CHARLOTTE, N.C. (TheStreet) -- Today we present a list of all of the U.S. industries that are required to include taxes and fees in their advertised prices:
Yes, it's a fact: this list includes only one. That's because starting on Jan. 26, the Transportation Department will impose new regulations requiring airlines to include taxes and fees in their advertised fares.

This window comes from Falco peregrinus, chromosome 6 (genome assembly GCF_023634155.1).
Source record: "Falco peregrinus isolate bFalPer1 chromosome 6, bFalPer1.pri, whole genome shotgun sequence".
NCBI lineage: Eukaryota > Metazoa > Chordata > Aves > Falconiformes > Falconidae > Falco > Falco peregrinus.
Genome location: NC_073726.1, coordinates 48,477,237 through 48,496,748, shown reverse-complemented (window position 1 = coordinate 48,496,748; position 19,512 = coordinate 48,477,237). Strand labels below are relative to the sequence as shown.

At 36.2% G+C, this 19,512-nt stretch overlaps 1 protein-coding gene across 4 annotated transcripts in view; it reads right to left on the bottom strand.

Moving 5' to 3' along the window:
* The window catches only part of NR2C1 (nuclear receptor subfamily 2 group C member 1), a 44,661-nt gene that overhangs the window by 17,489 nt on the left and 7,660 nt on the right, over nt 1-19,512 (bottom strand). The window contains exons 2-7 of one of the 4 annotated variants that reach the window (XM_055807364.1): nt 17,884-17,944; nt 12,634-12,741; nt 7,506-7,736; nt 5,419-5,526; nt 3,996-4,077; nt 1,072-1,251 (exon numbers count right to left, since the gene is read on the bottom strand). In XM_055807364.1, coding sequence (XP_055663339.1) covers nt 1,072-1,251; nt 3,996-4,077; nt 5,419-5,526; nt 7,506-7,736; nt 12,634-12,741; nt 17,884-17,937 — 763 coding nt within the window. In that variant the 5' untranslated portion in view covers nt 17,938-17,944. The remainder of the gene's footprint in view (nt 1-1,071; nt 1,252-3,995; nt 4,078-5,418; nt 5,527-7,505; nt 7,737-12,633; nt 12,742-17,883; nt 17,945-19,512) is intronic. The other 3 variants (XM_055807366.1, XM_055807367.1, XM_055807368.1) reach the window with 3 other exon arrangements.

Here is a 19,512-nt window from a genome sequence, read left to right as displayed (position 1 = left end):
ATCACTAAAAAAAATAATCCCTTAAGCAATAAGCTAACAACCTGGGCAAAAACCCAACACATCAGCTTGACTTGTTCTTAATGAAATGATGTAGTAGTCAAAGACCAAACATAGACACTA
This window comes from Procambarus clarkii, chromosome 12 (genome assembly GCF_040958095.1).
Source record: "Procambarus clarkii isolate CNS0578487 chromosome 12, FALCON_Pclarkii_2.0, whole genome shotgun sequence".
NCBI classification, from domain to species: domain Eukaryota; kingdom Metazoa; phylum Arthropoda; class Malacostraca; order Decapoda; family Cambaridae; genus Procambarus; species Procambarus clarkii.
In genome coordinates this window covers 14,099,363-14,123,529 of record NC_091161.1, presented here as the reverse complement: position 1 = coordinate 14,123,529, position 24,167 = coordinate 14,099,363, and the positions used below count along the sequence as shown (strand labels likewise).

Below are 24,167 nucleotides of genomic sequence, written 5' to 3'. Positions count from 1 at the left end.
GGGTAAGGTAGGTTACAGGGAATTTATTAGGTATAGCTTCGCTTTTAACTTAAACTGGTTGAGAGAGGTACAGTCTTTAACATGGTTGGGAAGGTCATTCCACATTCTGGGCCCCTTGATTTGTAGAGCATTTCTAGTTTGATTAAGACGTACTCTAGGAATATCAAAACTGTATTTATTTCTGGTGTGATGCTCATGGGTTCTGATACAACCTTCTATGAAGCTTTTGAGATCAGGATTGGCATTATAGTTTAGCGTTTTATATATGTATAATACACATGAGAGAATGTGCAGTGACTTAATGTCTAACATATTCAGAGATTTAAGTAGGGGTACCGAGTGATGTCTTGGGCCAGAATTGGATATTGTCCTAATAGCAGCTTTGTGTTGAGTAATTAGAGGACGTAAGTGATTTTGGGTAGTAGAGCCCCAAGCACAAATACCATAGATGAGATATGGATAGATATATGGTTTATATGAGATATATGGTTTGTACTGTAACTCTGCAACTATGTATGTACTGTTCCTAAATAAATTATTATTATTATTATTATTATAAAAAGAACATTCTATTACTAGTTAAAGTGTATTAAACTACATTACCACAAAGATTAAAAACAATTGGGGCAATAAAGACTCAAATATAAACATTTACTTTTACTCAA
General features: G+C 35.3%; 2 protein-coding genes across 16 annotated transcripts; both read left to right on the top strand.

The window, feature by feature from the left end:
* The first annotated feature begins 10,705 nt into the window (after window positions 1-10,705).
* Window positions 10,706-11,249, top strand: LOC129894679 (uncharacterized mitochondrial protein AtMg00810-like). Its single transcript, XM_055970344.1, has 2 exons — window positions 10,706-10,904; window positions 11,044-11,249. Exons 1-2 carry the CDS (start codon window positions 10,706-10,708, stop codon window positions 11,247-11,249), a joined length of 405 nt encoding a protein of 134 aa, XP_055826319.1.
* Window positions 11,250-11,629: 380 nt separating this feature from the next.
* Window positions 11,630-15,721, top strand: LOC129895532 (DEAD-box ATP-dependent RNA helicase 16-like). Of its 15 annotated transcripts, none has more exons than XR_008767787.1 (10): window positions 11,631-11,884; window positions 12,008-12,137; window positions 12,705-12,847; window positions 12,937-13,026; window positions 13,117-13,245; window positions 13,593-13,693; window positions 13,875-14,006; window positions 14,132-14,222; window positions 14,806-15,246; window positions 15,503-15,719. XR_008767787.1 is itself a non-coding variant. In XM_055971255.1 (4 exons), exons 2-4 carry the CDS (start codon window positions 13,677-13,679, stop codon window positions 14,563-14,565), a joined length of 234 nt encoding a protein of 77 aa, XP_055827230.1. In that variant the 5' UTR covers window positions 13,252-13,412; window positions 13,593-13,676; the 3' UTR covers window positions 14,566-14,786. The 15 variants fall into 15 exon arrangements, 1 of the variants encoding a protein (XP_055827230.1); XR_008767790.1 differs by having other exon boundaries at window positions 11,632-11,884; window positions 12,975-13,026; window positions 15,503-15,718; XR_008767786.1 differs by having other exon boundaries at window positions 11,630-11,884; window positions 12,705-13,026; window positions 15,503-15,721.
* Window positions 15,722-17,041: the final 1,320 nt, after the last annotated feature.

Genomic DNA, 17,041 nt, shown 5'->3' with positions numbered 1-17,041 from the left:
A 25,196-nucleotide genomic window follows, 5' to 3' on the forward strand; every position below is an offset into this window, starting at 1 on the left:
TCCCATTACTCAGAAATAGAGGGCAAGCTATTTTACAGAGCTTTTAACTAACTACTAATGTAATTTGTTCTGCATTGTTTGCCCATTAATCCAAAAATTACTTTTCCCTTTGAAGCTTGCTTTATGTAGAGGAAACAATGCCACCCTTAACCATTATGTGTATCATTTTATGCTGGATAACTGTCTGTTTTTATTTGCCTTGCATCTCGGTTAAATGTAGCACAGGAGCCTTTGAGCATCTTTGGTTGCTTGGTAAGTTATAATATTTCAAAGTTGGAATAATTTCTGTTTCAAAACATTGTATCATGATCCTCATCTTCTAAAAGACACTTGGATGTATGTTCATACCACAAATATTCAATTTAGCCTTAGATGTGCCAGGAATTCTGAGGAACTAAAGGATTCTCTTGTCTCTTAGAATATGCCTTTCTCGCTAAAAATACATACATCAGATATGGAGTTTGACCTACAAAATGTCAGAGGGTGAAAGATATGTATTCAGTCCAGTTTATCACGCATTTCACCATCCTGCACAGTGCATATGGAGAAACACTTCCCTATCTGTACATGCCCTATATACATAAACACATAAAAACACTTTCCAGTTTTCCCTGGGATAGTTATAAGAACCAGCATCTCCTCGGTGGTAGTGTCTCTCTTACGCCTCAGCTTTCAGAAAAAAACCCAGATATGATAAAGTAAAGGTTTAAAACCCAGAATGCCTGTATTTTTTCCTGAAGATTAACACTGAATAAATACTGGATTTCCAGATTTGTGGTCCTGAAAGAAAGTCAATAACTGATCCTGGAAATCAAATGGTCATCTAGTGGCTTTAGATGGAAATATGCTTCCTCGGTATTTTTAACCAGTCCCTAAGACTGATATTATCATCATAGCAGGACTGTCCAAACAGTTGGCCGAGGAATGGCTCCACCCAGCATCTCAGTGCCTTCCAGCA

The ruling reflects the anti-airline hysteria that pervades our country. Our government has chosen not to respond to public outrage over its inability to balance its budget by raising revenues and cutting spending, but rather to respond to consumer resistance to the high taxes and fees imposed on the purchase of airline tickets.There is little wonder that consumers don't like the high taxes and fees. Airlines don't like them either. Various government agencies -- including airports -- impose taxes and fees equivalent to about 20% of the price of each ticket. Now the transportation department wants airlines to advertise as if these charges are part of the ticket price. That way, maybe no one will realize that a lot of the money spent on airline tickets does not actually go to the airlines. On United's (UAL) third-quarter conference call, CEO Jeff Smisek said that about 20% of the cost of a typical airline ticket goes to taxes. He said that airlines paid 17 different fees totaling $16.5 billion in 2010. He said airlines are taxed more heavily than alcohol and cigarettes. "We are taxed as a sin," he said. "We are not a sin." The odd thing is that this type of regulation does not apply to any other industry. Hotel guests generally pay high taxes, on the theory that the tax is levied on "people from out of town" who don't involve risks to the politicians who impose them. But these taxes are not included in advertised rates. Every week, our grocery store publishes a circular with its prices, but it does not include sales tax in the prices. Mattress retailers advertise in fliers that list prices not including taxes or, for that matter, delivery fees. It is as if consumers carry their new mattresses home on their backs. And by the way, can someone please explain what is included in our cell phone company's advertised rate? Anyone? "There is no justification for treating air travel differently from just about everything else that consumers purchase," said Southwest (LUV) spokeswoman Brandy King. "They pay for the price of goods and services and then pay tax -- that's how everything is advertised. Forcing airlines to include taxes will also make air travel look more expensive, when in reality it's not." But wait! The DOT also has even more regulations for airlines, including a 24-hour period for free cancellations (many airlines already provide this), prompt notification of delays (many airlines already do this) and consistent baggage fees throughout a trip -- even when traveling on different airlines. It's a fact that making travel easy for passengers is a worthy goal, one that airlines, government and passengers all share. The question is whether the government should be involved in singling out an industry and uniquely applying regulations that aren't applied anywhere else. -- Written by Ted Reed in Charlotte, N.C. >To contact the writer of this article, click here: Ted Reed >To follow the writer on Twitter, go to http://twitter.com/tedreednc. >To submit a news tip, send an email to: firstname.lastname@example.org.
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